Widow Lessons
by Margery Facklam

When you have a baby, there's an avalanche of advice. You may hear from women who brag about their long, tortuous labor with unspeakable complications, or women who, with no drugs, have produced a ten pound baby after one or two mild contractions. You can take classes that teach you how to breathe, how to relax, how to nurse your child, and give it a bath, or introduce it to Mozart.

Not so with death. There are no Cliff Notes, no lesson plans, no extra credit for previous experience. You could get a PhD in dealing with death, and not begin to know the subject. But there are field trips. You will step into territory so foreign that even the language is new. There is no we, only I. No ours, only mine. For your passage into this new land you need calm, clear directions, but you find instead the course from hell designed by the devil himself. It is open heart surgery without an anesthetic. Stepping out on faith takes on a whole new meaning.

You feel like a naturalist who has spent a lifetime living in one small country, studying the habits of one tiny creature, only to discover there is always more to know, and questions forever unanswered. This is territory many have explored, but no one can map for the new traveler. There are guidelines. Most are about as useful as "Open this package here." Along the way you'll get directions from acquaintances: "Have courage, it gets better," or "Don't be afraid to cry." Afraid? It takes no effort or courage to open this package of grief. It spills from every pore, saturates every brain cell like a tidal wave.

Friends tell you that it's perfectly normal to feel and act this way, but you hope it's not normal so it can be fixed, or if not, that you'll have the courage to step out in front of a speeding truck. What does normal matter? It's fascinating to list the things that don't matter anymore or that are replaced by things you thought never would matter. There is endless time, but nothing gets done. And countless details you never knew about or cared about before. It's almost a pleasure to write thank you notes for all the gracious things that friends and neighbors have done for you, given to you, because it keeps you focused inside the bubble of time when you were numb and surrounded by love and friendship. For a while, you hold grief at arm's length because in all the busyness, it is not real yet.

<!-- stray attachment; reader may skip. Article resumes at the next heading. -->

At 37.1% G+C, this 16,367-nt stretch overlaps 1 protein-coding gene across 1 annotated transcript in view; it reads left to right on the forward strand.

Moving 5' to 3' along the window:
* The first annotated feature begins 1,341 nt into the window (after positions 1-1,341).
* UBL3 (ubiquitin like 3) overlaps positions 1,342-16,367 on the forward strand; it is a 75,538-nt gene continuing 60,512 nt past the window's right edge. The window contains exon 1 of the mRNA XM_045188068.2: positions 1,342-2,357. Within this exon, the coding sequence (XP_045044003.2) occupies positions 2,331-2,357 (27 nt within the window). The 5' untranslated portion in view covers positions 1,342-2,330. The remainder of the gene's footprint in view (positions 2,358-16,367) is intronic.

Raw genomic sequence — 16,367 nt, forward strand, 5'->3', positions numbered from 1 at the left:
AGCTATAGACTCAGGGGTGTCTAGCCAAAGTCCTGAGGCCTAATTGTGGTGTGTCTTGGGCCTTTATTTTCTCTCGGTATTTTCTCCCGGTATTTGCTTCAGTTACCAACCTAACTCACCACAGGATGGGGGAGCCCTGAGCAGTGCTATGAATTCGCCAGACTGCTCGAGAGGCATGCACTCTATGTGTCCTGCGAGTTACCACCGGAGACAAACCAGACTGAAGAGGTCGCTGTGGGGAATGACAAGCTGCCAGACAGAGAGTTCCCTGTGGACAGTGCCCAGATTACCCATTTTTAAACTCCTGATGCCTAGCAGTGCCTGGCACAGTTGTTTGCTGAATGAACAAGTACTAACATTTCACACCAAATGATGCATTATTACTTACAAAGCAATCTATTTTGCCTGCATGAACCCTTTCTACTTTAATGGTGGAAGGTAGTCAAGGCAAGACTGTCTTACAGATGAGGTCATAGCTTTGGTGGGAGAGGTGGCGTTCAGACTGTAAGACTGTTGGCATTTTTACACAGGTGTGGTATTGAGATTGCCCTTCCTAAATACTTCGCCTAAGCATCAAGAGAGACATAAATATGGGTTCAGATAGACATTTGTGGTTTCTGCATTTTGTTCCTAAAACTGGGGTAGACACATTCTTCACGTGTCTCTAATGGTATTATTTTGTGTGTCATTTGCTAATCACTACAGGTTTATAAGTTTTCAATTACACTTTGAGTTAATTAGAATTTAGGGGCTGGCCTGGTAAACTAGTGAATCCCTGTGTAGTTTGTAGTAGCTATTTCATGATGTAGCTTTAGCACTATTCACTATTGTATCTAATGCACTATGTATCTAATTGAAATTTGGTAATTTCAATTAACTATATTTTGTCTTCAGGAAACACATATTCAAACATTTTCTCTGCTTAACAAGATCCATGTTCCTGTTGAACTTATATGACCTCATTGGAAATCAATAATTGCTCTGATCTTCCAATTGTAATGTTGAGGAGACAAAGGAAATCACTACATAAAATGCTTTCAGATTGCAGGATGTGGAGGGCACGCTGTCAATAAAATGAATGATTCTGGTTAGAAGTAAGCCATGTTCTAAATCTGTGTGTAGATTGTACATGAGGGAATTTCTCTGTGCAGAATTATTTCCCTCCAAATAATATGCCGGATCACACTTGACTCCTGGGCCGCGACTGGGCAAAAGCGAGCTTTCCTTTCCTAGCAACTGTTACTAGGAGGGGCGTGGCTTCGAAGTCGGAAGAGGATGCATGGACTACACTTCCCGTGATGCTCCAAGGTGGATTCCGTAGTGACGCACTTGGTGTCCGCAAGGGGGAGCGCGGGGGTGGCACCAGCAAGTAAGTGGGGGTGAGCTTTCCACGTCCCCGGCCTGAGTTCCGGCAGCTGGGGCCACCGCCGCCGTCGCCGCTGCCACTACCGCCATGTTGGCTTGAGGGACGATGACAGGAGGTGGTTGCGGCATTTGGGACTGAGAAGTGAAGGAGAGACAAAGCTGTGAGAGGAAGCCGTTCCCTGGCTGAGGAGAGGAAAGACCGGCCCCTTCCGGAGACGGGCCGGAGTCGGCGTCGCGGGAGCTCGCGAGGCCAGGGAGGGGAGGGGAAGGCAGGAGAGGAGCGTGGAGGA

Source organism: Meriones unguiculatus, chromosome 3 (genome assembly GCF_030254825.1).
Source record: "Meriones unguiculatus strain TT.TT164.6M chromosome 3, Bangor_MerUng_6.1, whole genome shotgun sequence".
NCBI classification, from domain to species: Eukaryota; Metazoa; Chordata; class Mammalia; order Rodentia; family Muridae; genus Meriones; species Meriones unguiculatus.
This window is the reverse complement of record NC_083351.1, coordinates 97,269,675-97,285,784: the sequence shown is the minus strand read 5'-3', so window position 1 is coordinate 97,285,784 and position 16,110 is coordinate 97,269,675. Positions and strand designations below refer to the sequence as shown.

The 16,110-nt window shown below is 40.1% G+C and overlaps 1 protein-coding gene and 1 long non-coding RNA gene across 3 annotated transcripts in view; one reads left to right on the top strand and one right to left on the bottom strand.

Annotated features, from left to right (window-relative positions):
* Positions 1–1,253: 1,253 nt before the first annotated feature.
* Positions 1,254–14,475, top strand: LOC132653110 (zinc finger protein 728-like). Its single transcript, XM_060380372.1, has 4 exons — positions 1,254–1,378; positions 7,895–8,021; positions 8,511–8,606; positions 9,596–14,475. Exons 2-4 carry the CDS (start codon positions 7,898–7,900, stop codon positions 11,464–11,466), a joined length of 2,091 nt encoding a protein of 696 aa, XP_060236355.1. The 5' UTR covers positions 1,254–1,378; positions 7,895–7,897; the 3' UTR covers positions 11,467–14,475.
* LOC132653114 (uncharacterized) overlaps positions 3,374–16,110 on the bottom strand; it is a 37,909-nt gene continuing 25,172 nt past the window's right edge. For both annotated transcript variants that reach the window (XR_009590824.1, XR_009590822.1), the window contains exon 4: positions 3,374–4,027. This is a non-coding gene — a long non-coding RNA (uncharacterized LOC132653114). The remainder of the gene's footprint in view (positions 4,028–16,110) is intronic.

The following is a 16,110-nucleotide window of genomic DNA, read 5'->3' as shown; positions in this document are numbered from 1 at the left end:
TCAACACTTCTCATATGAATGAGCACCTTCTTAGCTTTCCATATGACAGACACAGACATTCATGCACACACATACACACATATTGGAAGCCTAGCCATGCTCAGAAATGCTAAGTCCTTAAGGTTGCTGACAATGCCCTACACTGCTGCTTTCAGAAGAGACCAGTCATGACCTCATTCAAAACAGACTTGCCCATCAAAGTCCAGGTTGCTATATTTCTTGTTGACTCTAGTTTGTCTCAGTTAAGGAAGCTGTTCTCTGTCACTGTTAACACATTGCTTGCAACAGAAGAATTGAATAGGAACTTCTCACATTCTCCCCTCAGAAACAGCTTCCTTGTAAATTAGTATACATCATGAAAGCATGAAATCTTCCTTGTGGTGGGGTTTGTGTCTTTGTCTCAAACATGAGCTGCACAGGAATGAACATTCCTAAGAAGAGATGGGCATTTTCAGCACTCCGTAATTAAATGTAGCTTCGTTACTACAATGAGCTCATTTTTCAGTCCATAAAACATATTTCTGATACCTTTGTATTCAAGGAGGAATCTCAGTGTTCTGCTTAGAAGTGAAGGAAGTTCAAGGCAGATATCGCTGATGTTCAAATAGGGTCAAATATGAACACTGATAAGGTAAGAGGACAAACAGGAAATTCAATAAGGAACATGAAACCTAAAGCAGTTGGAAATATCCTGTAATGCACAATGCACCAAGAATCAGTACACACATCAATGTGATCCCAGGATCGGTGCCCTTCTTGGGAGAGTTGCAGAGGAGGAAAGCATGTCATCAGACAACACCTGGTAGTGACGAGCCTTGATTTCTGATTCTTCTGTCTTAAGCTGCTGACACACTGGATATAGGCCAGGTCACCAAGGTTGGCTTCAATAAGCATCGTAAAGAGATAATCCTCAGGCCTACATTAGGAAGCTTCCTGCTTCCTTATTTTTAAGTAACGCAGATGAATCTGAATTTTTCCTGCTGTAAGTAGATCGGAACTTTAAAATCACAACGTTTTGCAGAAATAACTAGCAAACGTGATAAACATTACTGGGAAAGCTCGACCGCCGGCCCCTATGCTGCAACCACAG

What I know now, a year and a half later, is that time runs out on everyone. I'll never finish everything, so it's more important than ever to choose the things I long to do, or the hard things that will have some purpose or give meaning to life. I find evidence everywhere of my husband's unfinished business, little things-lists of the kinds of bird feed to buy, lists of plants for next spring's garden, lists of things to clean out, lists of words to look up, lists of books to read, people he should call, and quotations from books he loved. I find files packed thick with notes for the town library committee, or the volunteers at the nature center, and funny pictures from grandkids. They are evidence of a full life, and I keep them where he left them. They comfort me.

I'm learning the necessities - paying the bills on time, keeping the lawn mowed, the bird feeders filled. I put up the Christmas tree alone, colored Easter eggs alone, gave candy to the Halloween trick-or-treaters alone, went to grandkids' graduations and concerts alone, hoping I concealed my heavy heart. And I joined the ranks of those who do grocery shopping for one. For the first time I really see the widows and widowers. We're the ones who take one muffin, try to find the smallest cantaloupe, buy one handful of fresh beans, and one ear of corn. We're the ones who see middle-aged couples arguing and long to say, "Don't - life is too short." We watch crying babies, fussy toddlers, and tired, impatient moms, wishing we could trade places.

But the longer we wander through this new land of loneliness, the more adept we get at finding smoother paths. And slowly, we begin to create our own maps to lead us back to life.

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